I’m talking here about anger, fear, and even an unforgiving spirit. Also, look carefully to see if your depression is even associated with negative things. What do I mean by that?

Well, I’m talking about negative, critical, and complaining thoughts. Those could point to anger. Or feeling the need to stay in bed all day because you want to avoid some things in your life.

Will it ever be over?

I know what you’re wondering. Will you always struggle with depression? That’s similar to asking if the suffering will ever be over. Well, while we might have some hardships in this world, depression rarely keeps a constant grip on anyone.

If you battle with hope, purpose, power, and the comfort you only find in Christ, you will be able to anticipate a ray of hope or a lifting of the spirit.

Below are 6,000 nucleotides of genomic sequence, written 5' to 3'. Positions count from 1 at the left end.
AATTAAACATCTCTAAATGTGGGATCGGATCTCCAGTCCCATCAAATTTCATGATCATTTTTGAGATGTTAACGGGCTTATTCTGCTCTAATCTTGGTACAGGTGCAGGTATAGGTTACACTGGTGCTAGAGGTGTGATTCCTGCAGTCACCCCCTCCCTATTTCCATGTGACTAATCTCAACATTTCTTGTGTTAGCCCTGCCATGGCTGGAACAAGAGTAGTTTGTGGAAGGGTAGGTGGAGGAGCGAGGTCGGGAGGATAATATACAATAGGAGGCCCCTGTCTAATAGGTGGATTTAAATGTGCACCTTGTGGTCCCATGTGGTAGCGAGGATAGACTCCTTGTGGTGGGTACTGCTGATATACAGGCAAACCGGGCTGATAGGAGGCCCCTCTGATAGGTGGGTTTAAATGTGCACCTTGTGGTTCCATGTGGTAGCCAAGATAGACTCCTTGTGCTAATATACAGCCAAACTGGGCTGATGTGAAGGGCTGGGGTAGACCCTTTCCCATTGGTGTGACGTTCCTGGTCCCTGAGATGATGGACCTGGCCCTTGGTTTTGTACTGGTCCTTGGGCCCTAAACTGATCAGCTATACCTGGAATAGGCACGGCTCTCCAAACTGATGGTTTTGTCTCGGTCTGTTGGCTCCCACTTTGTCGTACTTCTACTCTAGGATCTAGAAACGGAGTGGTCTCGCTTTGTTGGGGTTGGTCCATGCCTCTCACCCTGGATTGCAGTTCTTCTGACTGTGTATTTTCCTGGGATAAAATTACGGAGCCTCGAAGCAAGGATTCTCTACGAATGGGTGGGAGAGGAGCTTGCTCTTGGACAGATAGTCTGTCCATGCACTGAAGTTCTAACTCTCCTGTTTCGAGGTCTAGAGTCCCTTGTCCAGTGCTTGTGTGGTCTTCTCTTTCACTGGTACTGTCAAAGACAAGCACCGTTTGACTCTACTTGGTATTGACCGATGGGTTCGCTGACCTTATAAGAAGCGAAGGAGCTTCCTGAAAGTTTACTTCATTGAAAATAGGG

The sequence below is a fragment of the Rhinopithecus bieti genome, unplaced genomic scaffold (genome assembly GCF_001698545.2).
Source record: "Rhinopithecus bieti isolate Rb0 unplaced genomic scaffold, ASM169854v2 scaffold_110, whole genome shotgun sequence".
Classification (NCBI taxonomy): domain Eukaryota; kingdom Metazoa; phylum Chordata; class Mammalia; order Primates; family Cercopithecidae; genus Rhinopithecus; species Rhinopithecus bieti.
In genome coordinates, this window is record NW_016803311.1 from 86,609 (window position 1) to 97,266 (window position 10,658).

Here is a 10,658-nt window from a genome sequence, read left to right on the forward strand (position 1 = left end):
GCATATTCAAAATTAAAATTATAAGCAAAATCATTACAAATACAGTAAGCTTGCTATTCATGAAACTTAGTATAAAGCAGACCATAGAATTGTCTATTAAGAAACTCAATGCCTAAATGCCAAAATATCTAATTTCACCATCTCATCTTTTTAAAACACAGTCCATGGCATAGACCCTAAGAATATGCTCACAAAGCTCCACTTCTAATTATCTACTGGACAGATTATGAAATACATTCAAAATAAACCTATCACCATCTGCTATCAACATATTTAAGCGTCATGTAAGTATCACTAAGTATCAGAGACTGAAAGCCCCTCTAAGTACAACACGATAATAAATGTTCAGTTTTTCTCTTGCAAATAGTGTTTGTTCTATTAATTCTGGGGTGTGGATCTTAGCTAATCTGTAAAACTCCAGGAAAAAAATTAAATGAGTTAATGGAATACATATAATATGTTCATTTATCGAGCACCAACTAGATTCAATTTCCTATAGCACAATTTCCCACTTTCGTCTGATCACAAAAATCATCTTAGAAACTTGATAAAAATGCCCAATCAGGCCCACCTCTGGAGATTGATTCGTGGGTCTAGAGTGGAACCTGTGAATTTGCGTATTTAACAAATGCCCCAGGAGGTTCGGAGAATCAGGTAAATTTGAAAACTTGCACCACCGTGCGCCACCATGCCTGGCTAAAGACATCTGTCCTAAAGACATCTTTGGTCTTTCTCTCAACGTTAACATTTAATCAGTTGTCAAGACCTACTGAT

What about medication?

The difficult pain of depression makes you really welcome anything that could bring relief. For some people, medication could bring relief for some symptoms. The majority of family physicians are qualified for this type of medication. But if you prefer going to a specialist, you might want to get a recommendation for a psychiatrist. Make sure you ask all the relevant questions, such as:

  • How long will it take before it is effective?
  • What are some of the common side effects?
  • Will it be too hard to determine which medication is effective?

From a Christian point of view, the choice to medicate is a matter of wisdom. There’s no such thing as right or wrong. The thing you should ask yourself is whether or not it’s the best and wisest thing you can do for yourself.

Latest Posts